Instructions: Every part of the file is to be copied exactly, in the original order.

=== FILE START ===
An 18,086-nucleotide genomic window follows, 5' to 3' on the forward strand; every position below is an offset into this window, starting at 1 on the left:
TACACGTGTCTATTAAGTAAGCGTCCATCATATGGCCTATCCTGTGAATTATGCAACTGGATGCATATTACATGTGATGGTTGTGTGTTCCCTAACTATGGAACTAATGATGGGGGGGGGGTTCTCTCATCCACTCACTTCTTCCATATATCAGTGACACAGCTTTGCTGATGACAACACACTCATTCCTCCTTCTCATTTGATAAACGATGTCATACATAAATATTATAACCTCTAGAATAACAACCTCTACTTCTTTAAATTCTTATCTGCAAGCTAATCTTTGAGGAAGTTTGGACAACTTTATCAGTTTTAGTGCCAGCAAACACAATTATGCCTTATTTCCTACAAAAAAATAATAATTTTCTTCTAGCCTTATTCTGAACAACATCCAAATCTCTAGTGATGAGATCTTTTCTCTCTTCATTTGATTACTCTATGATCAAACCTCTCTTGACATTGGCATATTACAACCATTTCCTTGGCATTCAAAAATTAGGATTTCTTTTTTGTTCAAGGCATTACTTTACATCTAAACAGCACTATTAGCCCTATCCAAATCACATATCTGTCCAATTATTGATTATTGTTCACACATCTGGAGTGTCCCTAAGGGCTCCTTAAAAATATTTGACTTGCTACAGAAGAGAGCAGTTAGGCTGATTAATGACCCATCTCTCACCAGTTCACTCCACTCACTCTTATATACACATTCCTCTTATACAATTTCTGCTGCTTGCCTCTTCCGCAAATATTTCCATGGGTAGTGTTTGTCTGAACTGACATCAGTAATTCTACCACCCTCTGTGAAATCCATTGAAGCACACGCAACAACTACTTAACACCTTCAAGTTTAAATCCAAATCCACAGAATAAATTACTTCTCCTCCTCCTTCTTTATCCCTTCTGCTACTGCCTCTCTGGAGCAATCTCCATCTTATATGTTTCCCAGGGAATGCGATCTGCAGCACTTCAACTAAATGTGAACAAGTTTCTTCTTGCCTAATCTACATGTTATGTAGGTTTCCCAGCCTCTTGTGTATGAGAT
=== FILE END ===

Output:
An 18,086-nucleotide genomic window follows, 5' to 3' on the forward strand; every position below is an offset into this window, starting at 1 on the left:
TACACGTGTCTATTAAGTAAGCGTCCATCATATGGCCTATCCTGTGAATTATGCAACTGGATGCATATTACATGTGATGGTTGTGTGTTCCCTAACTATGGAACTAATGATGGGGGGGGGGTTCTCTCATCCACTCACTTCTTCCATATATCAGTGACACAGCTTTGCTGATGACAACACACTCATTCCTCCTTCTCATTTGATAAACGATGTCATACATAAATATTATAACCTCTAGAATAACAACCTCTACTTCTTTAAATTCTTATCTGCAAGCTAATCTTTGAGGAAGTTTGGACAACTTTATCAGTTTTAGTGCCAGCAAACACAATTATGCCTTATTTCCTACAAAAAAATAATAATTTTCTTCTAGCCTTATTCTGAACAACATCCAAATCTCTAGTGATGAGATCTTTTCTCTCTTCATTTGATTACTCTATGATCAAACCTCTCTTGACATTGGCATATTACAACCATTTCCTTGGCATTCAAAAATTAGGATTTCTTTTTTGTTCAAGGCATTACTTTACATCTAAACAGCACTATTAGCCCTATCCAAATCACATATCTGTCCAATTATTGATTATTGTTCACACATCTGGAGTGTCCCTAAGGGCTCCTTAAAAATATTTGACTTGCTACAGAAGAGAGCAGTTAGGCTGATTAATGACCCATCTCTCACCAGTTCACTCCACTCACTCTTATATACACATTCCTCTTATACAATTTCTGCTGCTTGCCTCTTCCGCAAATATTTCCATGGGTAGTGTTTGTCTGAACTGACATCAGTAATTCTACCACCCTCTGTGAAATCCATTGAAGCACACGCAACAACTACTTAACACCTTCAAGTTTAAATCCAAATCCACAGAATAAATTACTTCTCCTCCTCCTTCTTTATCCCTTCTGCTACTGCCTCTCTGGAGCAATCTCCATCTTATATGTTTCCCAGGGAATGCGATCTGCAGCACTTCAACTAAATGTGAACAAGTTTCTTCTTGCCTAATCTACATGTTATGTAGGTTTCCCAGCCTCTTGTGTATGAGAT